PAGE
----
The NYPD stopped and interrogated people 684,330 times in 2011, by far the highest total since the Police Department began collecting data on its troubling stop-and-frisk program in 2002. This represents a 603 percent increase in stop-and-frisks since that year, the first year of the Bloomberg administration, when there were only 97,296 stops.

Of those subjected to NYPD street stops in 2011, nearly nine out of 10 were completely innocent, meaning they were neither arrested nor issued a summons. About 87 percent were black or Latino.

“Last year alone, the NYPD stopped enough totally innocent New Yorkers to fill Madison Square Garden more than 30 times over,” NYCLU Executive Director Donna Lieberman said. “It is not a crime to walk down the street in New York City, yet every day innocent black and brown New Yorkers are turned into suspects for doing just that. It is a stunning abuse of power that undermines trust between police and the community.”

Under the Bloomberg administration, the NYPD has conducted more than 4.3 million street stops. About 88 percent of those stops – nearly 3.8 million – resulted in no arrest or summons.

“These numbers make clear that illegal stops-and-frisks have become an epidemic in New York City,” said Darius Charney, senior staff attorney at the Center for Constitutional Rights, which is currently litigating Floyd v. City of New York, a federal class action lawsuit challenging the NYPD’s stop-and-frisk practices. “And the only antidote is meaningful, independent oversight of the Department.”

“I have been stopped, questioned and frisked four times,” said Joseph Midgley, a Picture the Homeless civil rights leader. “Each time I was standing in a public place, committing no crime. Each time, I was asked for an ID, my pockets were searched and I was asked if I had anything illegal on me, which I did not. Each time, the police found nothing illegal, and I was not charged, nor given a ticket. It made me feel profiled, pre-judged and judged. Now that I am homeless, the police harassment has only gotten worse. This form of discriminatory policing is an outrage and should be stopped now.”

According to the NYCLU’s analysis of NYPD stop-and-frisk data, each year for the past eight years, four out of the five precincts with the most stops are predominantly black or Latino. The precincts with the fewest stops are predominantly white or Asian.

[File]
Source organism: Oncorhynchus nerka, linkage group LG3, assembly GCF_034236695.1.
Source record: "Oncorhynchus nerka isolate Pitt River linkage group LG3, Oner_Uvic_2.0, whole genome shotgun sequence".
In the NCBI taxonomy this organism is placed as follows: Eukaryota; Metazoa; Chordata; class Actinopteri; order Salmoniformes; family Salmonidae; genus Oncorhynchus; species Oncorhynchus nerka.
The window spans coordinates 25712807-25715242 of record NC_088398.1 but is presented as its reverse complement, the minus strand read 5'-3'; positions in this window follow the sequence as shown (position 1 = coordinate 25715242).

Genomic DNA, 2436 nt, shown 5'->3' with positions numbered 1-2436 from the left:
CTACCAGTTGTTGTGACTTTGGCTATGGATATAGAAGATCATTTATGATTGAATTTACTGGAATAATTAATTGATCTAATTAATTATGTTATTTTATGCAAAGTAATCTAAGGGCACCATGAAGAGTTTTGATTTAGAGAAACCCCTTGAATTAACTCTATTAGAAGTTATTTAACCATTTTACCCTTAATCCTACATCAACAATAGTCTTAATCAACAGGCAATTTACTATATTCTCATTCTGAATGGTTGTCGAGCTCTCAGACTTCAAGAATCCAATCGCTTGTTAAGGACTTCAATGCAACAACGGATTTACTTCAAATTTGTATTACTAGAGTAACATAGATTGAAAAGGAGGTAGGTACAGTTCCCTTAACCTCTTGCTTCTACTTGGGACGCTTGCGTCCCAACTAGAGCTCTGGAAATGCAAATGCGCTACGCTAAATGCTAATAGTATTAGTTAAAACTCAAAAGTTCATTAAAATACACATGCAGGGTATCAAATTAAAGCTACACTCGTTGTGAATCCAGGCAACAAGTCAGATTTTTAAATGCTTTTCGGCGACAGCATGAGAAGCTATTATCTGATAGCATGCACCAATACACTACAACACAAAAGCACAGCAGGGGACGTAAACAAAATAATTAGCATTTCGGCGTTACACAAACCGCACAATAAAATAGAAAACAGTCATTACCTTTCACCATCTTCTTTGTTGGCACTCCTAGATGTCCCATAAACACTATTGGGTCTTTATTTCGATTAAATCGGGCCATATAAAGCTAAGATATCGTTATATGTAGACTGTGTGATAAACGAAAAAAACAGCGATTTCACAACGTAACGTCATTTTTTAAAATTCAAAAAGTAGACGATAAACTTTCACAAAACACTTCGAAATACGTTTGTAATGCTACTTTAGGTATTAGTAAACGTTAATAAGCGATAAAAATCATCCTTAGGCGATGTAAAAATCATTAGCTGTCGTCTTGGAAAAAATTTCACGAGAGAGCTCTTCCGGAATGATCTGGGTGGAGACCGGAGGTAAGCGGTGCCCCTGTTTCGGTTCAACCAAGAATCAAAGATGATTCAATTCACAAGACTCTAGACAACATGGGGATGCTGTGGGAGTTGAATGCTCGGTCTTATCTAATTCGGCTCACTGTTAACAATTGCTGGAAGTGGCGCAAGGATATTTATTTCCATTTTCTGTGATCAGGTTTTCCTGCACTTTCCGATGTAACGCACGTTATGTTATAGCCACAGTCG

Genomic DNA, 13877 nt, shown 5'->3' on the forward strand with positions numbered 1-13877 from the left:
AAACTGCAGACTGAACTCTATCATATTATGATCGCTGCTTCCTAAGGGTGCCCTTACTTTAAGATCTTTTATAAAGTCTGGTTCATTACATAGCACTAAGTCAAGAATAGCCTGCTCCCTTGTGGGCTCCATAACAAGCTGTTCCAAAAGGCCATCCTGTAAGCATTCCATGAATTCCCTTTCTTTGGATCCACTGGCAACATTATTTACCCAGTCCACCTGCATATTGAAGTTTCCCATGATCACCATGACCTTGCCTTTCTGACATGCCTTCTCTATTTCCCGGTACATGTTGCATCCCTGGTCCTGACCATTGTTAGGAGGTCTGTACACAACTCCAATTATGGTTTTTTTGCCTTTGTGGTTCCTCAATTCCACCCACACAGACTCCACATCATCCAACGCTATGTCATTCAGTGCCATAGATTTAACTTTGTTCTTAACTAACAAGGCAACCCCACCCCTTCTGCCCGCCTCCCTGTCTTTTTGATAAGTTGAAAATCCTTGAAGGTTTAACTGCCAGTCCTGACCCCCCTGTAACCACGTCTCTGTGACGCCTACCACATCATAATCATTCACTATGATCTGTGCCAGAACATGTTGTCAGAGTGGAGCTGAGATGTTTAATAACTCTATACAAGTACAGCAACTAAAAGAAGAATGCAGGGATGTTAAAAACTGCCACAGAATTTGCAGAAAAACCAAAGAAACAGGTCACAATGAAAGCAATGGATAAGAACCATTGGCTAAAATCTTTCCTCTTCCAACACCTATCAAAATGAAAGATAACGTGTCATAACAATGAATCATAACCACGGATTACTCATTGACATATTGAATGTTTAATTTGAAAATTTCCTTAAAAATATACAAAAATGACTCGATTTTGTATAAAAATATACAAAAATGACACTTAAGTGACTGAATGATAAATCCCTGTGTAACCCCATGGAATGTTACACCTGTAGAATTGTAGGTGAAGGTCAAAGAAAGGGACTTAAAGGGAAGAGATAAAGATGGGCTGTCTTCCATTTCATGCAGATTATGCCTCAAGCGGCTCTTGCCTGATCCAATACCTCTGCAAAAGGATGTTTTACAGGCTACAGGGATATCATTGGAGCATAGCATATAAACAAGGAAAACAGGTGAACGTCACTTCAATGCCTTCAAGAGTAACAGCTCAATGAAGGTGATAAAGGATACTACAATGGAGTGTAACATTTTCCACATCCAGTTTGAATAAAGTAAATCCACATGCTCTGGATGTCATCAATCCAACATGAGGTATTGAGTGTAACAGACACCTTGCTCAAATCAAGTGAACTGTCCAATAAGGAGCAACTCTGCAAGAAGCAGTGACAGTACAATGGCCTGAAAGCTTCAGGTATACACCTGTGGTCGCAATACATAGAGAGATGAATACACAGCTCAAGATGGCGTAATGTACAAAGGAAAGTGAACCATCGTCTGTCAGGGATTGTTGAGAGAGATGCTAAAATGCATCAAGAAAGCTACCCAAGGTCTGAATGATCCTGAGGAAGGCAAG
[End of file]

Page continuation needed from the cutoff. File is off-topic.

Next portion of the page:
The new 2011 figures represent a 14 percent increase over 2010, when police officers stopped New Yorkers 601,285 times.

“These new numbers about the NYPD’s stop-and-frisk policy confirm that the program has not met its objectives and sparks distrust of law enforcement in communities of color,” said Manhattan Borough President Scott M. Stringer. “If the goal is to get guns off the street, the program’s failure to find guns in 99.9 percent of all cases speaks for itself. If the goal is to make arrests, the lack of an arrest in 94 percent of all cases is equally troubling. Last year nearly 700,000 stops were conducted, the most ever, and 85 percent of those were of black or Latino New Yorkers. It’s time for us to work with communities to get guns off the street, not against them. The NYPD can’t hope to build bridges if it keeps burning them.”

“Stop, question and frisk may be an acceptable policing tool, but in the hands of the NYPD, it has become an unacceptable policing policy,” said New York City Council Member Jumaane Williams. “It interferes with the good work displayed by many of the department's officers, and puts innocent New Yorkers at risk. Almost nine out of every ten who are stopped are guilty of no crime whatsoever. No other city agency would be permitted to continue a policy with such a high rate of failure, especially when one factors in the indignity suffered by hundreds of thousands of New Yorkers every year.”

“The National Action Network has expressed concern over the NYPD’s stop-and-frisk practices because the tactic inevitably leads to racial profiling and illegal stops, and unfairly targets innocent blacks and other minorities without proper cause,” said Michael Hardy, executive vice president and general counsel of National Action Network. “Racially biased policing infringes upon our constitutional rights and NAN will continue to voice concern over the rising number of stop-and-frisks in New York City.”